L.R.B rules against Boston

On February 9, 2010 The Labor Relations Board decided whether the Boston School Committee violated Section 10(a)(5) of M.G.L. c.150E when it delayed providing to the Boston Teachers Union, Local 66 information the Union requested in preparation for an upcoming bargaining unit employee disciplinary hearing.

On December 2, 2005, the Union sent an information request to the School Committee seeking information pertaining to bargaining unit member to prepare for a disciplinary hearing that was scheduled for December of 2005. By letter dated December 9, 2005, the School Committee refused to provide the information.

In deciding the case, the Division of Labor Relations stated “The duty of the employer to bargain in good faith with its employees’ exclusive bargaining representative includes the duty to provide information upon request, so long as that information is relevant and reasonably necessary to the union to fulfill its bargaining representative function. Board of Trustees, University of Massachusetts (Amherst), 8 MLC 1139 (1981).

Here, there is no dispute that the requested information was relevant and reasonably necessary to the Union to fulfill its bargaining representative function.

I find that the School Committees delay in providing the information was inexcusable. As the Employer apparently concedes, the information related to bargaining unit discipline is clearly relevant and reasonably necessary to the Union in its role as exclusive bargaining representative. Thus, there is simply no excuse for forcing the Union to file charges and to proceed to a disciplinary hearing and begin arbitration before the School Committee provided the information to the Union for use in the Maher proceedings. Accordingly, I find that the School Committee unreasonably delayed providing the Union with relevant and reasonably necessary information and I find that the School Committee has refused to bargain in good faith, in violation of Section 10(a) (5), and, derivatively, Section 10(a)(1) of the Law.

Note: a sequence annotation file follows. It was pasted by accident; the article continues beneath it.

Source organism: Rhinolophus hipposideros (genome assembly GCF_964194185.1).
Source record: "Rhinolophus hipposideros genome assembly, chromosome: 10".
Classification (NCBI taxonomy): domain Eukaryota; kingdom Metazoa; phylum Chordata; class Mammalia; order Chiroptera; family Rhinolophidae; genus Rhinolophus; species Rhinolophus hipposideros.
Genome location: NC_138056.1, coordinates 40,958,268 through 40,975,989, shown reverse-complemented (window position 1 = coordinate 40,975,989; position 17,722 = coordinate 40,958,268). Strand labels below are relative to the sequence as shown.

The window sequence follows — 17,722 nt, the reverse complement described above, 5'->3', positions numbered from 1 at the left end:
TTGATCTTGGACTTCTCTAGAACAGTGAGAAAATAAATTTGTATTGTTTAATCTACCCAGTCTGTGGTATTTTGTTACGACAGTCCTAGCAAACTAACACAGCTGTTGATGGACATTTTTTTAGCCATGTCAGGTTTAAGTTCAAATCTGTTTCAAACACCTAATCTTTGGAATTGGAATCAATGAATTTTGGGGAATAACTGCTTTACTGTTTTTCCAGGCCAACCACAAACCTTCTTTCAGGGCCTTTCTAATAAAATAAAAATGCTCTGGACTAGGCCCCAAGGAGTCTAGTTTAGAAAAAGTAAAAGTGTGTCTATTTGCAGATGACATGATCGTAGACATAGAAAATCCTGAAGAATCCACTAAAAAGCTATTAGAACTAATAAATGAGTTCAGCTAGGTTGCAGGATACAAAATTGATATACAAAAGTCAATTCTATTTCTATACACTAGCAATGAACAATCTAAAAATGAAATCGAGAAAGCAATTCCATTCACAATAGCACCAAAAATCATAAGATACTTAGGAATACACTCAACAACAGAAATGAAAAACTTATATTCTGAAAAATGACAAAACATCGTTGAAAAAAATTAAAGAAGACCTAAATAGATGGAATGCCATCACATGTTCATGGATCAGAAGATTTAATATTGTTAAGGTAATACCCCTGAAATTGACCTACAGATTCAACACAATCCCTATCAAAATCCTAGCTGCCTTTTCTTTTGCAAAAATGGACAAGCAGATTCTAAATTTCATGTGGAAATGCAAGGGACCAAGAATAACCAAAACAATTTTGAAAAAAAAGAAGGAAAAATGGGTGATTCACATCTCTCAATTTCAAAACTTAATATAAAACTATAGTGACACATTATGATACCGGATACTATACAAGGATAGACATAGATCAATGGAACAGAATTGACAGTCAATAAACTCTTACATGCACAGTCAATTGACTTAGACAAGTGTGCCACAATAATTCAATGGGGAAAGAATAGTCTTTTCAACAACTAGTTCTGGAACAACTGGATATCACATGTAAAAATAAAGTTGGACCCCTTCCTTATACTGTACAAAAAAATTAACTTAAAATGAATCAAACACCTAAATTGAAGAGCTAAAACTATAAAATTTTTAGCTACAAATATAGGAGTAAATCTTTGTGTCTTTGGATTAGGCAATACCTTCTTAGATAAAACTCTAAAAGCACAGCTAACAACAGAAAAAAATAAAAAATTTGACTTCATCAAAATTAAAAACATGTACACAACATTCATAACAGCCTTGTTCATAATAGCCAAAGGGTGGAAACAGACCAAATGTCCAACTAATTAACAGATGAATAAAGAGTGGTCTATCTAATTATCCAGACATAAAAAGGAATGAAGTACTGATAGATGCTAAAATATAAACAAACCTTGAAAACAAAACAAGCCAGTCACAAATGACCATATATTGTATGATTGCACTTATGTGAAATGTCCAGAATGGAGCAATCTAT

CONCLUSION

Based on the record, and for the reasons stated above, I conclude that the School Committee violated Section 10(a)(5) and, derivatively, Section 10(a)(1) of the Law in the manner alleged in the complaint.”

Commentary

As stated in the case, if the request for information from the union is reasonably related to the matter at hand, a denial or unreasonable delay in providing the information will result in an Unfair Labor Practice charge being filed.

Attorney Ronald A. Sellon

About Attorney Ronald A. Sellon

Ronald A. Sellon is a licensed Attorney in the state of Massachusetts and U.S. District Court, Massachusetts as well as a Sergeant with a Municipal Police Department and U.S. military Veteran. Additionally, he has taught Criminal Procedure at the Massachusetts State Police Academy in New Braintree and has written a text on Criminal Procedure for police field training officer programs. He is a graduate of the FBI National Academy, was a 2008 recipient of the Massachusetts Coalition of Police (Mass C.O.P.) Presidents award and holds a Bachelors Degree in Law Enforcement, a Masters Degree in Criminal Justice Administration, and a Juris Doctor Law Degree. Questions related to content material may be directed to RSellon@PoliceLegalPromotions.com
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